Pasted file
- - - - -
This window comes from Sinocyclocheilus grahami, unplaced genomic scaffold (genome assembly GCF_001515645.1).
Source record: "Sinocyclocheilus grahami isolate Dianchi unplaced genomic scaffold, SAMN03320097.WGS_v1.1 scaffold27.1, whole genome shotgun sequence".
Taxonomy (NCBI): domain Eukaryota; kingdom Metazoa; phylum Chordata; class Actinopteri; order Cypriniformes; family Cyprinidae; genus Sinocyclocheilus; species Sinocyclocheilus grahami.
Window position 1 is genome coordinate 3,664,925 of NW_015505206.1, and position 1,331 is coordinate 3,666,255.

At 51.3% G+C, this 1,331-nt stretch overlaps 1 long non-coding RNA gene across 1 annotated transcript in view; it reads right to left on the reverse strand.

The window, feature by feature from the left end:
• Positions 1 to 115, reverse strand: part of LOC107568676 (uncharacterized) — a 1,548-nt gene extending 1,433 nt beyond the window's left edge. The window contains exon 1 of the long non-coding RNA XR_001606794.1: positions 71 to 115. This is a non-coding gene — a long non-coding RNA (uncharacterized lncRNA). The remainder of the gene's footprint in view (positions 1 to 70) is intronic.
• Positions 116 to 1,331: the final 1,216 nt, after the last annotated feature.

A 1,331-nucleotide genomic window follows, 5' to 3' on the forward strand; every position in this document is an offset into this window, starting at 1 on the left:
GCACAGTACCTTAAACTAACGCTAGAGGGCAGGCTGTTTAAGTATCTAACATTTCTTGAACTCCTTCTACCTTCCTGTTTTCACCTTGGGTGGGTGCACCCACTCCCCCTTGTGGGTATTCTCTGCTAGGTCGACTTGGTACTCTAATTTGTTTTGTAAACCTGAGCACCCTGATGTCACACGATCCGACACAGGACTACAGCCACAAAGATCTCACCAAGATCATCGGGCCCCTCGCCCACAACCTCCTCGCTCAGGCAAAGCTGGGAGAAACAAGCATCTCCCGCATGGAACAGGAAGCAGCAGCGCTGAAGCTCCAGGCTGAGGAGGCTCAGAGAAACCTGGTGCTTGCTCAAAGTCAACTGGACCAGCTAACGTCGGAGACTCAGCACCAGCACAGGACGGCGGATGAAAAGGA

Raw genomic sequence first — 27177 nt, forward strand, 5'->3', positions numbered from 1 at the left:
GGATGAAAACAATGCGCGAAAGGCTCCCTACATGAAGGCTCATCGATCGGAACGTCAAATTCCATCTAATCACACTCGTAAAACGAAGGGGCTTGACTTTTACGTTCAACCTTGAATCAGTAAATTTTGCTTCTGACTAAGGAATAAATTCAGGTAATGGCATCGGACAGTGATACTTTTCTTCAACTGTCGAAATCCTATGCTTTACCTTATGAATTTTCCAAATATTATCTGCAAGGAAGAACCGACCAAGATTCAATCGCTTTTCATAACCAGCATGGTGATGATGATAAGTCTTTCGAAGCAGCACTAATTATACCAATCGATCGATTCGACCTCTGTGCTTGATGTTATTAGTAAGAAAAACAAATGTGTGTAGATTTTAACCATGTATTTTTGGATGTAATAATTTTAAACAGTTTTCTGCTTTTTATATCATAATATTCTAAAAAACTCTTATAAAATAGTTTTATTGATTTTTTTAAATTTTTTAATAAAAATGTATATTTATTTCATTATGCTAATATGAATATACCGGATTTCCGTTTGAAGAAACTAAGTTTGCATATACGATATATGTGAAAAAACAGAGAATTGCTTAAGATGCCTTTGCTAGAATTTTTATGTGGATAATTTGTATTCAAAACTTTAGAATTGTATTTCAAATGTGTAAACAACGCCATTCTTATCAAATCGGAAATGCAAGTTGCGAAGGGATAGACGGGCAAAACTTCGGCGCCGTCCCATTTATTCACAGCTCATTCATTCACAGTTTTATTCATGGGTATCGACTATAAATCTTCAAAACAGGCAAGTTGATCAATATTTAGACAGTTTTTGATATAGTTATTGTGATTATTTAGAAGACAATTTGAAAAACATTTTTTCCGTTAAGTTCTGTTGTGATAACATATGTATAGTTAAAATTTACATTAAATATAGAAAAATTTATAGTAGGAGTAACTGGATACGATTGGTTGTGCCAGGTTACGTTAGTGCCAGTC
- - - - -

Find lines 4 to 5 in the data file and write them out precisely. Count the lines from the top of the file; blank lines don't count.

Window position 1 is genome coordinate 3,664,925 of NW_015505206.1, and position 1,331 is coordinate 3,666,255.

At 51.3% G+C, this 1,331-nt stretch overlaps 1 long non-coding RNA gene across 1 annotated transcript in view; it reads right to left on the reverse strand.